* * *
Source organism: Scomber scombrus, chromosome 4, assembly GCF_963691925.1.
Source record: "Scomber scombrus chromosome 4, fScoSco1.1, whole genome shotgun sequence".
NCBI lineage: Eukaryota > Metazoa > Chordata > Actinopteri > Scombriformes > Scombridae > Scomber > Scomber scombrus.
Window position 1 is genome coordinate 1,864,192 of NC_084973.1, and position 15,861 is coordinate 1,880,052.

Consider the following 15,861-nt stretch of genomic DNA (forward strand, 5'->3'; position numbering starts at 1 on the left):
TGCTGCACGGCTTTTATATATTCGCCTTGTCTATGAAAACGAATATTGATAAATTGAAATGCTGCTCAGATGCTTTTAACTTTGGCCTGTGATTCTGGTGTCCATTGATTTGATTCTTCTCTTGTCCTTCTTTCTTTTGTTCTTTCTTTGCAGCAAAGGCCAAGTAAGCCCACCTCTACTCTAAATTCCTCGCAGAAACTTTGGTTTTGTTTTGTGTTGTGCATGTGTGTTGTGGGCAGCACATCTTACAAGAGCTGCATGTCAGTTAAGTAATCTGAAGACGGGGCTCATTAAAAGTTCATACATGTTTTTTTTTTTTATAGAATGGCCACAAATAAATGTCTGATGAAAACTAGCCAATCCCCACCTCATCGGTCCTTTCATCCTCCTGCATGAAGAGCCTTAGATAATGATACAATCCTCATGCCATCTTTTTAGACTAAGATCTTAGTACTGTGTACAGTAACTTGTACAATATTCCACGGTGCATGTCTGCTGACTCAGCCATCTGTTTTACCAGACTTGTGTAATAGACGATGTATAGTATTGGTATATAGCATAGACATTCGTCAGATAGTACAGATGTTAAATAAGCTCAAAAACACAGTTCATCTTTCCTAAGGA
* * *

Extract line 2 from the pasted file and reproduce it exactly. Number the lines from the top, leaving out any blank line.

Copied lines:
Source record: "Scomber scombrus chromosome 4, fScoSco1.1, whole genome shotgun sequence".